Scientists may have figured out why our hair turns gray as we age.
A new study suggests that as our hair ages, stem cells may get stuck and lose their ability to maintain hair color.
Certain stem cells — cells that can develop into many different cell types — have the unique ability to move between the growth chambers of the hair follicle.
It is these cells that lose their ability to move with age, paving the way for gray hair.
The research, led by New York University’s (NYU) Grossman School of Medicine, focused on cells in the skin of mice that are also present in humans, called melanocyte stem cells (McSC).
The scientists say that if their discovery applies to humans, it could open up a potential way to reverse or prevent hair graying.
Hair color is controlled by whether the constantly proliferating pool of McSCs within the follicle allows the signal to become mature cells, allowing the protein pigment to be responsible for the color.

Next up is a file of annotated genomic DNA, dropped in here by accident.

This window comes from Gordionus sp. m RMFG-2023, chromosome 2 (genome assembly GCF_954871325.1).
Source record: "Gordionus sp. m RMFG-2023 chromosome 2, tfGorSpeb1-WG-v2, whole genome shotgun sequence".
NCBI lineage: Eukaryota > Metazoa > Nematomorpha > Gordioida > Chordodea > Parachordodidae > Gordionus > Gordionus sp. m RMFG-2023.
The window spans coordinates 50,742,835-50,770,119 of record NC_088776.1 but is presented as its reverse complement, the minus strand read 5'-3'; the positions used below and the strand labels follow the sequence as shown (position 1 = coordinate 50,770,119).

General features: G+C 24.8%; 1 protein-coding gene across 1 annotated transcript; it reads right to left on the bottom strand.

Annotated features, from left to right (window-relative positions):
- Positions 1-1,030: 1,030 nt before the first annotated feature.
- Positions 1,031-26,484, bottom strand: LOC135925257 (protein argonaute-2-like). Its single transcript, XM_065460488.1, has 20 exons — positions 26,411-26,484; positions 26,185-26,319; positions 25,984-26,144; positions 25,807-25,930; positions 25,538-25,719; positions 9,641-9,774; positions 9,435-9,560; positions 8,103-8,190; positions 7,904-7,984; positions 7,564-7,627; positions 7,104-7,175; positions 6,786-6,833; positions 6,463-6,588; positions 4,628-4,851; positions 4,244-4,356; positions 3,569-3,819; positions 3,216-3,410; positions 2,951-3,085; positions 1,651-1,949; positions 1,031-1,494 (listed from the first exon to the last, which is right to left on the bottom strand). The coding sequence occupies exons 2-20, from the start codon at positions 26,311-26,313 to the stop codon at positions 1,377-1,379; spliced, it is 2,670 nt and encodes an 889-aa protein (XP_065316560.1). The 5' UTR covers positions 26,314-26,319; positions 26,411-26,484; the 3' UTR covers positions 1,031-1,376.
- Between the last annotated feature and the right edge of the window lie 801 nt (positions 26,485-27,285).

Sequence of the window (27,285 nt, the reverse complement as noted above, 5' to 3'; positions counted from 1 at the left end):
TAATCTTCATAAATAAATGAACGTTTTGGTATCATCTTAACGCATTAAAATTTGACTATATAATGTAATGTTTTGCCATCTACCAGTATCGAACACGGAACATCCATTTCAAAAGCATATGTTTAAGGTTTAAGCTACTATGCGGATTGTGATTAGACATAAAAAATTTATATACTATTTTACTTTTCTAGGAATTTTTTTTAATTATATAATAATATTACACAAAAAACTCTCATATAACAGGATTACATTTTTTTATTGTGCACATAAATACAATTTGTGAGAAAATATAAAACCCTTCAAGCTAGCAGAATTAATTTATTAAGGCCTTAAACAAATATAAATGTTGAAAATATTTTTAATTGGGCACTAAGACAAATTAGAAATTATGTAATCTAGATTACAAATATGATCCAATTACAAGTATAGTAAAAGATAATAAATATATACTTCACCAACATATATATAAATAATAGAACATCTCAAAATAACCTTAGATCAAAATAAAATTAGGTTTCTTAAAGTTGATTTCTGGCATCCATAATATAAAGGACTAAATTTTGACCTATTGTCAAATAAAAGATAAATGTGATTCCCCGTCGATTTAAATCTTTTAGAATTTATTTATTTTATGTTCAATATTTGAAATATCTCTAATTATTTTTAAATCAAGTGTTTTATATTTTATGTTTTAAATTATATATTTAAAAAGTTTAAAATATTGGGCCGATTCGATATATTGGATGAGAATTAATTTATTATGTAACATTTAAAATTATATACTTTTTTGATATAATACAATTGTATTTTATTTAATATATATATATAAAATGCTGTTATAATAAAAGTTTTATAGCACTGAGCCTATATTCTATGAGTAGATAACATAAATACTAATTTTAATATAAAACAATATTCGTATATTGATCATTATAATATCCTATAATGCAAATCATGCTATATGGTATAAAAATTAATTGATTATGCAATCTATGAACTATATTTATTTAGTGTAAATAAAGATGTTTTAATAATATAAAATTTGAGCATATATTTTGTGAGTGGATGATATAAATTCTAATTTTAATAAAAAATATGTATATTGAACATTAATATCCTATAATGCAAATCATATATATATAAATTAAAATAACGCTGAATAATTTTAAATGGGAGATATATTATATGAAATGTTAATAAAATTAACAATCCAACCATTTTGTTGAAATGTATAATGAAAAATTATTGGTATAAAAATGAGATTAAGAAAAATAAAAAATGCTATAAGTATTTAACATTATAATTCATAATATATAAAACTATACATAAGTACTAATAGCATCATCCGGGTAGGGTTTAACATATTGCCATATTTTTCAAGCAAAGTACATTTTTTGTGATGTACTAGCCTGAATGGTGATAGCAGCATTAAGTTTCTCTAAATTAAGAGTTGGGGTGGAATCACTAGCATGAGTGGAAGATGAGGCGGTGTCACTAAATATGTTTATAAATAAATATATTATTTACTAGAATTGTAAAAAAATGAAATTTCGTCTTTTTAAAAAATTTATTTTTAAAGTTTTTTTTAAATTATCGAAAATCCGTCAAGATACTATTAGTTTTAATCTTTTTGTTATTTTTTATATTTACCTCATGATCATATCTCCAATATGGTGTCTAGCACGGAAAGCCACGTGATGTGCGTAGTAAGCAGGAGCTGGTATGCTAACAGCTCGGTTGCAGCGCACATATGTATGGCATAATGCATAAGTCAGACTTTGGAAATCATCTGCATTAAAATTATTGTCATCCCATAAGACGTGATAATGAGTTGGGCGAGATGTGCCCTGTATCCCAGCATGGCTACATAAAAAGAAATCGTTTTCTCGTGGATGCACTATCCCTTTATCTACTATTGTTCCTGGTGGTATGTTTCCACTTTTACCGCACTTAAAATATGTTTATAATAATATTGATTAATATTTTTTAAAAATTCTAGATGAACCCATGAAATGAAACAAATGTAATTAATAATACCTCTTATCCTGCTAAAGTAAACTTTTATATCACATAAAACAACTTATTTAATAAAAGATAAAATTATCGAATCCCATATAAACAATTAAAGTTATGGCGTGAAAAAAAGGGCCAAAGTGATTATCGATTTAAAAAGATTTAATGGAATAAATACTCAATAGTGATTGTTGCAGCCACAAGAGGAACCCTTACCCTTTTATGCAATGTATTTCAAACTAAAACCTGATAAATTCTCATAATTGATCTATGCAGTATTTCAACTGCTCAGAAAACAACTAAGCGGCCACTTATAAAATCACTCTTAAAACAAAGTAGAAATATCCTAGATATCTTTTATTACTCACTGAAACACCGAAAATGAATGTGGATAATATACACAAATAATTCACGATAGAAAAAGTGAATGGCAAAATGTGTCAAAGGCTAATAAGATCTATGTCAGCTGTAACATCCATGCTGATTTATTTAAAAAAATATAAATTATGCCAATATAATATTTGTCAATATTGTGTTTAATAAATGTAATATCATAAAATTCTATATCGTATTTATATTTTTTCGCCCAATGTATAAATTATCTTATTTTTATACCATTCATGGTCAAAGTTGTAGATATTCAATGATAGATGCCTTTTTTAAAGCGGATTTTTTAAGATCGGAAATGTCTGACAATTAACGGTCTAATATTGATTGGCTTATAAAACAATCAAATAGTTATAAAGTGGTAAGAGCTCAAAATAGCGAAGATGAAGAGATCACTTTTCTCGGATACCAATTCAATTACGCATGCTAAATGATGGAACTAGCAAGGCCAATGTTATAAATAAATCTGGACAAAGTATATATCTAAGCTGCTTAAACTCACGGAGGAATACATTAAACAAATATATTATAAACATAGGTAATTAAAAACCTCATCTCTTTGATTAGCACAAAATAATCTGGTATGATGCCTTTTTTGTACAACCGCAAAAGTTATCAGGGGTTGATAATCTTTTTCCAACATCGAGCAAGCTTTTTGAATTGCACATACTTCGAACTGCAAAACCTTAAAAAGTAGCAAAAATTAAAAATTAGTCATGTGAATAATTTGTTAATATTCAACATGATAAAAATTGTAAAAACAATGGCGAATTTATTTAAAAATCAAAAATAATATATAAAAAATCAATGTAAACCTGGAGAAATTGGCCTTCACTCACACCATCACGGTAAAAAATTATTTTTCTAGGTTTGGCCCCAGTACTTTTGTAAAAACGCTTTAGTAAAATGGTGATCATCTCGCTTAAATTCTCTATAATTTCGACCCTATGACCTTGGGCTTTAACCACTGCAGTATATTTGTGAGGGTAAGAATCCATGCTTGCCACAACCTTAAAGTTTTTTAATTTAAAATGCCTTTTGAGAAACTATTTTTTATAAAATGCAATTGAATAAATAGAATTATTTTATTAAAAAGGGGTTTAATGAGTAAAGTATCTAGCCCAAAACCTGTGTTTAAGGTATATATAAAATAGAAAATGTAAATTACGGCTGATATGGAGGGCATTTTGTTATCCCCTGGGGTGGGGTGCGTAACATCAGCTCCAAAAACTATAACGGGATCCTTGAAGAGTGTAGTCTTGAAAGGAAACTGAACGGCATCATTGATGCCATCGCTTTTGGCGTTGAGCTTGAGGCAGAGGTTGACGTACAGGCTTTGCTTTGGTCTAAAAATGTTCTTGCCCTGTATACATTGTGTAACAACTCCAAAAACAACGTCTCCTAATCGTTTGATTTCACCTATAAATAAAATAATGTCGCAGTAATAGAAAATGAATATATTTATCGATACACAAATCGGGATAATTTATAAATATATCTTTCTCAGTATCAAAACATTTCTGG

The study, published in the journal Nature, found that during normal hair growth, these cells are constantly moving back and forth between the compartments of the developing hair follicle.
It is within these compartments that McSCs are exposed to signals that affect maturation.
According to the findings, as hair ages, falls out, and then repeatedly grows back, more and more McSCs get stuck in a stem cell compartment called the follicular bulge.
They remain there without maturing and without returning to their original position in the compartment, where they are pushed to regenerate as pigment cells.
Qi Sun, lead researcher on the study and a postdoctoral researcher at NYU Langone Health in New York, said: “Our study adds to our fundamental understanding of how melanocyte stem cells color hair.
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“The newly discovered mechanism raises the possibility that the same fixed localization of melanocyte stem cells may exist in humans.
“If so, it offers a potential way to reverse or prevent hair graying in humans by helping clogged cells move again between developing hair follicle compartments.”
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“Loss of chameleon-like function in melanocyte stem cells may be Causes of hair graying and loss of hair color.”
The researchers plan to investigate ways to restore the movement of McSCs, or physically move them back to their germ chambers, where they can produce pigments.